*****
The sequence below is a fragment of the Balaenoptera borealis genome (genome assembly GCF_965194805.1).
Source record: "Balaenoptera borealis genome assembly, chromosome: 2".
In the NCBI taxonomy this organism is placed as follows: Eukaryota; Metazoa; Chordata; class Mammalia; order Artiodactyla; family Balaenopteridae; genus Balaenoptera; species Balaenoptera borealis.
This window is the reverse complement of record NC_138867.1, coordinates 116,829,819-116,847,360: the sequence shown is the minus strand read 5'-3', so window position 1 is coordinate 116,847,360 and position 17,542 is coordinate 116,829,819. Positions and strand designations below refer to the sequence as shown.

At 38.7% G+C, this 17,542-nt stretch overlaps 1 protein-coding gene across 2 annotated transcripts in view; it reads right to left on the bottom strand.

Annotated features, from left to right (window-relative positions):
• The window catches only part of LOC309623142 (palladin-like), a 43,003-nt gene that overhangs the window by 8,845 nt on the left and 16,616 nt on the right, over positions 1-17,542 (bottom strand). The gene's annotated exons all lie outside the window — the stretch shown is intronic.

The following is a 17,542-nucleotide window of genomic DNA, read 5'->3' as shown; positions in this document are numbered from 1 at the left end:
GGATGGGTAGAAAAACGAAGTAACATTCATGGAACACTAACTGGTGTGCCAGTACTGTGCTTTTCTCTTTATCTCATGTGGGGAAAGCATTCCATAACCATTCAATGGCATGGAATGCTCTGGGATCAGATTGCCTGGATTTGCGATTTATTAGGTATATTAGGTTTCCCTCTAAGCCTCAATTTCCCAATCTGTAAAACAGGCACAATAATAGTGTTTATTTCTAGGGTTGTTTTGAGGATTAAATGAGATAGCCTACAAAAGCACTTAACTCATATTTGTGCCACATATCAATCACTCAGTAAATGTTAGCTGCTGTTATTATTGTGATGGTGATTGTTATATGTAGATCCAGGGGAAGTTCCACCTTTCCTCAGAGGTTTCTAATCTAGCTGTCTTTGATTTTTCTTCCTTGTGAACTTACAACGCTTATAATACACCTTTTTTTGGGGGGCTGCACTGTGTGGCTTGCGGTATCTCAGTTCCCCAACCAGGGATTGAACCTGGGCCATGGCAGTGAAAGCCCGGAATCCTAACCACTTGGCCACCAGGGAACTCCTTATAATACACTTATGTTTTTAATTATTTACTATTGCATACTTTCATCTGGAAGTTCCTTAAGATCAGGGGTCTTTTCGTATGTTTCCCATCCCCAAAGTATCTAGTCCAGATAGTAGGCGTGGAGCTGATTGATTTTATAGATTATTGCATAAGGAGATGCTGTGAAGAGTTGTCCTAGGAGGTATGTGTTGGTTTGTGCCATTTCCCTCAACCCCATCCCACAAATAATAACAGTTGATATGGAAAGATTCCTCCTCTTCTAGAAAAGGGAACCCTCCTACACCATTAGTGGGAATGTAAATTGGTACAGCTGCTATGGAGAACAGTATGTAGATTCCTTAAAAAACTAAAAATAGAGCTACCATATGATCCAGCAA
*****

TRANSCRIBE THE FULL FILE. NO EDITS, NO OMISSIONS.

The sequence below is a fragment of the Balaenoptera borealis genome (genome assembly GCF_965194805.1).
Source record: "Balaenoptera borealis genome assembly, chromosome: 2".
In the NCBI taxonomy this organism is placed as follows: Eukaryota; Metazoa; Chordata; class Mammalia; order Artiodactyla; family Balaenopteridae; genus Balaenoptera; species Balaenoptera borealis.
This window is the reverse complement of record NC_138867.1, coordinates 116,829,819-116,847,360: the sequence shown is the minus strand read 5'-3', so window position 1 is coordinate 116,847,360 and position 17,542 is coordinate 116,829,819. Positions and strand designations below refer to the sequence as shown.

At 38.7% G+C, this 17,542-nt stretch overlaps 1 protein-coding gene across 2 annotated transcripts in view; it reads right to left on the bottom strand.

Annotated features, from left to right (window-relative positions):
• The window catches only part of LOC309623142 (palladin-like), a 43,003-nt gene that overhangs the window by 8,845 nt on the left and 16,616 nt on the right, over positions 1-17,542 (bottom strand). The gene's annotated exons all lie outside the window — the stretch shown is intronic.

The following is a 17,542-nucleotide window of genomic DNA, read 5'->3' as shown; positions in this document are numbered from 1 at the left end:
GGATGGGTAGAAAAACGAAGTAACATTCATGGAACACTAACTGGTGTGCCAGTACTGTGCTTTTCTCTTTATCTCATGTGGGGAAAGCATTCCATAACCATTCAATGGCATGGAATGCTCTGGGATCAGATTGCCTGGATTTGCGATTTATTAGGTATATTAGGTTTCCCTCTAAGCCTCAATTTCCCAATCTGTAAAACAGGCACAATAATAGTGTTTATTTCTAGGGTTGTTTTGAGGATTAAATGAGATAGCCTACAAAAGCACTTAACTCATATTTGTGCCACATATCAATCACTCAGTAAATGTTAGCTGCTGTTATTATTGTGATGGTGATTGTTATATGTAGATCCAGGGGAAGTTCCACCTTTCCTCAGAGGTTTCTAATCTAGCTGTCTTTGATTTTTCTTCCTTGTGAACTTACAACGCTTATAATACACCTTTTTTTGGGGGGCTGCACTGTGTGGCTTGCGGTATCTCAGTTCCCCAACCAGGGATTGAACCTGGGCCATGGCAGTGAAAGCCCGGAATCCTAACCACTTGGCCACCAGGGAACTCCTTATAATACACTTATGTTTTTAATTATTTACTATTGCATACTTTCATCTGGAAGTTCCTTAAGATCAGGGGTCTTTTCGTATGTTTCCCATCCCCAAAGTATCTAGTCCAGATAGTAGGCGTGGAGCTGATTGATTTTATAGATTATTGCATAAGGAGATGCTGTGAAGAGTTGTCCTAGGAGGTATGTGTTGGTTTGTGCCATTTCCCTCAACCCCATCCCACAAATAATAACAGTTGATATGGAAAGATTCCTCCTCTTCTAGAAAAGGGAACCCTCCTACACCATTAGTGGGAATGTAAATTGGTACAGCTGCTATGGAGAACAGTATGTAGATTCCTTAAAAAACTAAAAATAGAGCTACCATATGATCCAGCAA